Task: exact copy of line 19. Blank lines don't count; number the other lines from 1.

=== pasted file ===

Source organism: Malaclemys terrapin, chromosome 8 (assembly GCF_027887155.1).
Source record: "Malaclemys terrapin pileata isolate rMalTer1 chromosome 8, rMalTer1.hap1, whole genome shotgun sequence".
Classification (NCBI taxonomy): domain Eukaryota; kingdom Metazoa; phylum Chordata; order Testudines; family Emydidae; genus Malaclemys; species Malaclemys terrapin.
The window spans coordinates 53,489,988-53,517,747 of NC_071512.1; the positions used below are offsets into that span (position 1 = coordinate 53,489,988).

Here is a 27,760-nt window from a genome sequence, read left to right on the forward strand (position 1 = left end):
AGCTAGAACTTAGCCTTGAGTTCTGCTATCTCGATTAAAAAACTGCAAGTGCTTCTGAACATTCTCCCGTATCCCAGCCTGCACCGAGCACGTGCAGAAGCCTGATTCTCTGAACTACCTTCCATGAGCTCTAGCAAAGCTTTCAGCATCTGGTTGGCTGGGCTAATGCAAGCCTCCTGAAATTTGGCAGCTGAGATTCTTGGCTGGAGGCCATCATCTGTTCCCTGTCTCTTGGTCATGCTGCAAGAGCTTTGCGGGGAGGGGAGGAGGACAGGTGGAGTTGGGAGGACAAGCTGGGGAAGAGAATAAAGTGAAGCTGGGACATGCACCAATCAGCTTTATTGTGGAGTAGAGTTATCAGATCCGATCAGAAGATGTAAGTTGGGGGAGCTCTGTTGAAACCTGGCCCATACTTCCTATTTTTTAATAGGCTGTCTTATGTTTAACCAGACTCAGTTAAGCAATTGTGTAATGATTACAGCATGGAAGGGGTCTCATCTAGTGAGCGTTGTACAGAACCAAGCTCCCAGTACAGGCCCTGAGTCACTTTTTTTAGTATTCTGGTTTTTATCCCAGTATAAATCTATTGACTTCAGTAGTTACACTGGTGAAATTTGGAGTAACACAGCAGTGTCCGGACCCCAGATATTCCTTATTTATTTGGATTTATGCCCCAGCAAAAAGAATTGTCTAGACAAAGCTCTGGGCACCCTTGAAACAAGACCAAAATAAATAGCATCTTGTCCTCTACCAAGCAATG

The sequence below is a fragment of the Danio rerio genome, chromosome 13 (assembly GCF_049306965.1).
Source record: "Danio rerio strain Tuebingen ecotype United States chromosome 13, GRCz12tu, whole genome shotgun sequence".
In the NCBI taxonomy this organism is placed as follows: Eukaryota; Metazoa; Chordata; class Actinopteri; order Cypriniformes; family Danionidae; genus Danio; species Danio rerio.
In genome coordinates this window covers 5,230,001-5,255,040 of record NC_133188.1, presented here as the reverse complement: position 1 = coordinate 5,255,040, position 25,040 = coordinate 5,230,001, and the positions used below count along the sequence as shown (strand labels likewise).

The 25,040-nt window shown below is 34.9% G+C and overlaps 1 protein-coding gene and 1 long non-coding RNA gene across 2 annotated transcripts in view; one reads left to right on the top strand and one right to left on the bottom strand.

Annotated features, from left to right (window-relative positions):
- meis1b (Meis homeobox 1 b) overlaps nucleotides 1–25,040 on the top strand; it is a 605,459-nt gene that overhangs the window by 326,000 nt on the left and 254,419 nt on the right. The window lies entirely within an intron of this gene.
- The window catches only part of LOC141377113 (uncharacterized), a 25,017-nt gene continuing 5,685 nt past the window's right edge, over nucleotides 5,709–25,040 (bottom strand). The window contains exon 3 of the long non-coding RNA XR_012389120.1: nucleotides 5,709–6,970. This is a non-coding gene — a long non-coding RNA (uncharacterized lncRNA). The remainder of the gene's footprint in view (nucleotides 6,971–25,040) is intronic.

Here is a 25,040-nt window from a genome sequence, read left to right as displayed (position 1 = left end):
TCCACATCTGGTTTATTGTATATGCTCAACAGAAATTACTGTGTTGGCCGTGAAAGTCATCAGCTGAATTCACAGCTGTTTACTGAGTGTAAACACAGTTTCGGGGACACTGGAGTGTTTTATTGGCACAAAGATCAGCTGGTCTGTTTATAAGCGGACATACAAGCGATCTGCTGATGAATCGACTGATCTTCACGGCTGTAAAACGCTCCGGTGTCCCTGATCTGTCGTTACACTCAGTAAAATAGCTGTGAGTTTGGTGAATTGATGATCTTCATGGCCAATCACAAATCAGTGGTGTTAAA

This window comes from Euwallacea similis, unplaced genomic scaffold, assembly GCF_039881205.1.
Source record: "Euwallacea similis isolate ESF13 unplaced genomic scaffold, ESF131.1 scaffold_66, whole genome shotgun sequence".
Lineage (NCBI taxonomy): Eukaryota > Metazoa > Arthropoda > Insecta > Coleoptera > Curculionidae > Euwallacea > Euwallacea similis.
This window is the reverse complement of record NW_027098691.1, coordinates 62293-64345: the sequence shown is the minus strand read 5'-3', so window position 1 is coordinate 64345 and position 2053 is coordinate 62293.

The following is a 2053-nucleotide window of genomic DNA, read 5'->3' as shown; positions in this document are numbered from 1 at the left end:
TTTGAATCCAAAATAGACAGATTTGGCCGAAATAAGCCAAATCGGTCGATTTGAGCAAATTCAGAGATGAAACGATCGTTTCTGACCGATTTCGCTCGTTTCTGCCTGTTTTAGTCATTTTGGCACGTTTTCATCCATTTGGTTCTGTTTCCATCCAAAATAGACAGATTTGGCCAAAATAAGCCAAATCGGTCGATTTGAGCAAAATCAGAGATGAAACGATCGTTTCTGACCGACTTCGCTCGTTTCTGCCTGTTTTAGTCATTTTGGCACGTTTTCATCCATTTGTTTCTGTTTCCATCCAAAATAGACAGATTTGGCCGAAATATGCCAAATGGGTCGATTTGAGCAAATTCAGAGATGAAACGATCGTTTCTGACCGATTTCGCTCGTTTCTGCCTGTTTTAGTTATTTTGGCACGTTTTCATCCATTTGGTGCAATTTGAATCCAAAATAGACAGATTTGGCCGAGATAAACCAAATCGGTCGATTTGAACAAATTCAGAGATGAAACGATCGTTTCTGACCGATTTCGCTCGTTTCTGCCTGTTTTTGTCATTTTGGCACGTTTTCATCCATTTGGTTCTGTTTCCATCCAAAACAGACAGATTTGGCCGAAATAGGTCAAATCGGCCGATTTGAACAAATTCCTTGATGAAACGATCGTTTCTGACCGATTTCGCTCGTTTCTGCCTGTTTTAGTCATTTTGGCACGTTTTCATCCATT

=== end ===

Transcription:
Lineage (NCBI taxonomy): Eukaryota > Metazoa > Arthropoda > Insecta > Coleoptera > Curculionidae > Euwallacea > Euwallacea similis.